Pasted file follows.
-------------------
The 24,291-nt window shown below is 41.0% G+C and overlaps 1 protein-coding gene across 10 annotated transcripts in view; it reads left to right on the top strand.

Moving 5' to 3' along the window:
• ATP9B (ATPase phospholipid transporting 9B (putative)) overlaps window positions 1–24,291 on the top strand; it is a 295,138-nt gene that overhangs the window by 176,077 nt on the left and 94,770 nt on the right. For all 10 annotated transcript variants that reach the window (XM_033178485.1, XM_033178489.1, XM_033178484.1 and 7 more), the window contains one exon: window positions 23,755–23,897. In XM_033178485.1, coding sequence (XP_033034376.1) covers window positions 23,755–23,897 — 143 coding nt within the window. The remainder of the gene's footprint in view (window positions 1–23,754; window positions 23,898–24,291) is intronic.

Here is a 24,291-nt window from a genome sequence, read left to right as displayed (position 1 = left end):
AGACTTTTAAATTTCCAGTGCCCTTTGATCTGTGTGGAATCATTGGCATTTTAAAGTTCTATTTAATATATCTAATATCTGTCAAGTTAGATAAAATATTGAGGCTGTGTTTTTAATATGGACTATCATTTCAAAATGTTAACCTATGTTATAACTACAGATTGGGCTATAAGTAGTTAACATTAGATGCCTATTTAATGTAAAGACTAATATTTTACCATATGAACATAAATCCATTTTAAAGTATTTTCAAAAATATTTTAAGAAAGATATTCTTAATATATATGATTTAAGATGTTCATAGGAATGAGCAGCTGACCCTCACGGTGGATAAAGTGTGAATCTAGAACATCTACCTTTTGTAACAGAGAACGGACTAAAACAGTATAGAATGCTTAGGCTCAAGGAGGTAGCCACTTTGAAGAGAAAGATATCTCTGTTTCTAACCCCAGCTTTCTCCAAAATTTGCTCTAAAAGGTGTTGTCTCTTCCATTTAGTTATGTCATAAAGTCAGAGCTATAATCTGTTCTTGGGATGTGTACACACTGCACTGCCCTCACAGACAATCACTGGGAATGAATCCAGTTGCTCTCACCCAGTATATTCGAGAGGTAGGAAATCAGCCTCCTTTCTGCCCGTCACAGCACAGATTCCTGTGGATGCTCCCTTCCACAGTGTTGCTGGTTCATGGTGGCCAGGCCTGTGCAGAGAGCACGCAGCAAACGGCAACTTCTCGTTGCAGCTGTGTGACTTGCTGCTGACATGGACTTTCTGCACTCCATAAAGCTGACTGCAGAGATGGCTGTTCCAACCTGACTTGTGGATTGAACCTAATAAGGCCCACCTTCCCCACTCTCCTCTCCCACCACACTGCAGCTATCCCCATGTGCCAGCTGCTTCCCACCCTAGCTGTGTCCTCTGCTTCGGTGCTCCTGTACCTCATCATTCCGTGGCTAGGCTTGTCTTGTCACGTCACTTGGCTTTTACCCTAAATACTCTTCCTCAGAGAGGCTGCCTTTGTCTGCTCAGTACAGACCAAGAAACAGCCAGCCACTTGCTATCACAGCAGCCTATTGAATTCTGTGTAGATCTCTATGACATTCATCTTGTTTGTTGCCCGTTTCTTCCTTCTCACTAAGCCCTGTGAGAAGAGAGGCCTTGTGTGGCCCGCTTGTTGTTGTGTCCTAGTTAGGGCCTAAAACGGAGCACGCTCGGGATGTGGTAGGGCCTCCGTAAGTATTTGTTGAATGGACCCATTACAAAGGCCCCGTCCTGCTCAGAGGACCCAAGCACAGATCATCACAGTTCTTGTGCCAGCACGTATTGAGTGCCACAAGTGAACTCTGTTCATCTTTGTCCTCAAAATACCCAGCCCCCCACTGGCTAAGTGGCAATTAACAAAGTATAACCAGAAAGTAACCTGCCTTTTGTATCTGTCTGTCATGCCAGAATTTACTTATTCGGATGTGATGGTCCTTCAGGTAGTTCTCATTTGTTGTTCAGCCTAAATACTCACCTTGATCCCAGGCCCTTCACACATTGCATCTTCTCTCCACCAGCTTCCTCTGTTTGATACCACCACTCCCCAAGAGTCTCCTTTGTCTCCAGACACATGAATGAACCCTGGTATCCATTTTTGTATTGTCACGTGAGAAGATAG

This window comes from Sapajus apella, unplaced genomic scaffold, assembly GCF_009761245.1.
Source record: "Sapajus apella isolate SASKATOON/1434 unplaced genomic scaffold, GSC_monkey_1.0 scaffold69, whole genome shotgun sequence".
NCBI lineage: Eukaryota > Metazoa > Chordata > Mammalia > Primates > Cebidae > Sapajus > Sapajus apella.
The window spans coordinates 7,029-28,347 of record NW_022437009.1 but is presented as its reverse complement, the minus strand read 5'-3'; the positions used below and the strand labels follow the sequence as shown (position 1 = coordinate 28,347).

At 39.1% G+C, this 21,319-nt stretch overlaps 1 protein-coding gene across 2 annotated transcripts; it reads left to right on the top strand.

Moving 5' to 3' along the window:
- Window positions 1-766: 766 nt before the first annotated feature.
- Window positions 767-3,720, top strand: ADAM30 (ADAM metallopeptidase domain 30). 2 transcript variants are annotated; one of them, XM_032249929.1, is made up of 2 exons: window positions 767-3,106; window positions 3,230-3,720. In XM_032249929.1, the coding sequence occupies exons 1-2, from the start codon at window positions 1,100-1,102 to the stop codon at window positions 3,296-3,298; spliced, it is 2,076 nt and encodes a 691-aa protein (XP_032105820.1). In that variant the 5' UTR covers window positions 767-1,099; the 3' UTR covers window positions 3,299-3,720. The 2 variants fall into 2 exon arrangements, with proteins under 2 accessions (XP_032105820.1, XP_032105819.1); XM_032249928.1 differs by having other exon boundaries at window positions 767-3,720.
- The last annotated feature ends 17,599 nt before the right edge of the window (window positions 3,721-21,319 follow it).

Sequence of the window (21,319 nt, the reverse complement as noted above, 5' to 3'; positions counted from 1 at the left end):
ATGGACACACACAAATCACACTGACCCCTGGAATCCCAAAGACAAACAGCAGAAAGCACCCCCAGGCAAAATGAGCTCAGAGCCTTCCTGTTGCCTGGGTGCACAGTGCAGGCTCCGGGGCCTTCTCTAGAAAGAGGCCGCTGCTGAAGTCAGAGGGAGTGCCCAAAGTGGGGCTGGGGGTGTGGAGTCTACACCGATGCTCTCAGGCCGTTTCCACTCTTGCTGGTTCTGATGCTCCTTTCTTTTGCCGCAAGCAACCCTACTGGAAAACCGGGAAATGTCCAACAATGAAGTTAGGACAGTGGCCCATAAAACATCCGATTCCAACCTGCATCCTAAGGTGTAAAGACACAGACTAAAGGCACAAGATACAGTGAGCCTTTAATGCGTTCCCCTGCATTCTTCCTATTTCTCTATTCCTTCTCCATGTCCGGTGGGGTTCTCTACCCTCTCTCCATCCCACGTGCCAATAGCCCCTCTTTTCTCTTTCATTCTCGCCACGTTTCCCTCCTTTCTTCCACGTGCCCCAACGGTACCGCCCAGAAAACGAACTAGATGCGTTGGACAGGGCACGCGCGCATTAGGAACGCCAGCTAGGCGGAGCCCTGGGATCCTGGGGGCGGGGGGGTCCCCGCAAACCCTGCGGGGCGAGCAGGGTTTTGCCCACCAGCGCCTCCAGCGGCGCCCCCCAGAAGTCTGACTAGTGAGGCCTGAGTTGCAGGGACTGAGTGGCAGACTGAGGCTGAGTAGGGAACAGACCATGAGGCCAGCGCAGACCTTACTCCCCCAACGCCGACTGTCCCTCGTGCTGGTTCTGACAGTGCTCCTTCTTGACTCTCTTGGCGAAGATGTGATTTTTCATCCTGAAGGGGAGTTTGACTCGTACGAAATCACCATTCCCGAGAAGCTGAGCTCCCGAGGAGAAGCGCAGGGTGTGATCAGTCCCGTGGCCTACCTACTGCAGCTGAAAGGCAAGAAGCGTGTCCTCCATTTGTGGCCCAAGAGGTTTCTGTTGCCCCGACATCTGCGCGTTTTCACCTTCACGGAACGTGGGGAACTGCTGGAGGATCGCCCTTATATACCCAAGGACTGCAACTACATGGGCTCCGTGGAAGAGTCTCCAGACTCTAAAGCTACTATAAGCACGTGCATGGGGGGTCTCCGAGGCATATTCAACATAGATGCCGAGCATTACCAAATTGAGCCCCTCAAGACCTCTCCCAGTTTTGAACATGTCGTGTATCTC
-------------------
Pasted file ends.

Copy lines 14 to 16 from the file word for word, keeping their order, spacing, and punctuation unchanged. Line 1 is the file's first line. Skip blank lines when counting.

- The last annotated feature ends 17,599 nt before the right edge of the window (window positions 3,721-21,319 follow it).

Sequence of the window (21,319 nt, the reverse complement as noted above, 5' to 3'; positions counted from 1 at the left end):
ATGGACACACACAAATCACACTGACCCCTGGAATCCCAAAGACAAACAGCAGAAAGCACCCCCAGGCAAAATGAGCTCAGAGCCTTCCTGTTGCCTGGGTGCACAGTGCAGGCTCCGGGGCCTTCTCTAGAAAGAGGCCGCTGCTGAAGTCAGAGGGAGTGCCCAAAGTGGGGCTGGGGGTGTGGAGTCTACACCGATGCTCTCAGGCCGTTTCCACTCTTGCTGGTTCTGATGCTCCTTTCTTTTGCCGCAAGCAACCCTACTGGAAAACCGGGAAATGTCCAACAATGAAGTTAGGACAGTGGCCCATAAAACATCCGATTCCAACCTGCATCCTAAGGTGTAAAGACACAGACTAAAGGCACAAGATACAGTGAGCCTTTAATGCGTTCCCCTGCATTCTTCCTATTTCTCTATTCCTTCTCCATGTCCGGTGGGGTTCTCTACCCTCTCTCCATCCCACGTGCCAATAGCCCCTCTTTTCTCTTTCATTCTCGCCACGTTTCCCTCCTTTCTTCCACGTGCCCCAACGGTACCGCCCAGAAAACGAACTAGATGCGTTGGACAGGGCACGCGCGCATTAGGAACGCCAGCTAGGCGGAGCCCTGGGATCCTGGGGGCGGGGGGGTCCCCGCAAACCCTGCGGGGCGAGCAGGGTTTTGCCCACCAGCGCCTCCAGCGGCGCCCCCCAGAAGTCTGACTAGTGAGGCCTGAGTTGCAGGGACTGAGTGGCAGACTGAGGCTGAGTAGGGAACAGACCATGAGGCCAGCGCAGACCTTACTCCCCCAACGCCGACTGTCCCTCGTGCTGGTTCTGACAGTGCTCCTTCTTGACTCTCTTGGCGAAGATGTGATTTTTCATCCTGAAGGGGAGTTTGACTCGTACGAAATCACCATTCCCGAGAAGCTGAGCTCCCGAGGAGAAGCGCAGGGTGTGATCAGTCCCGTGGCCTACCTACTGCAGCTGAAAGGCAAGAAGCGTGTCCTCCATTTGTGGCCCAAGAGGTTTCTGTTGCCCCGACATCTGCGCGTTTTCACCTTCACGGAACGTGGGGAACTGCTGGAGGATCGCCCTTATATACCCAAGGACTGCAACTACATGGGCTCCGTGGAAGAGTCTCCAGACTCTAAAGCTACTATAAGCACGTGCATGGGGGGTCTCCGAGGCATATTCAACATAGATGCCGAGCATTACCAAATTGAGCCCCTCAAGACCTCTCCCAGTTTTGAACATGTCGTGTATCTC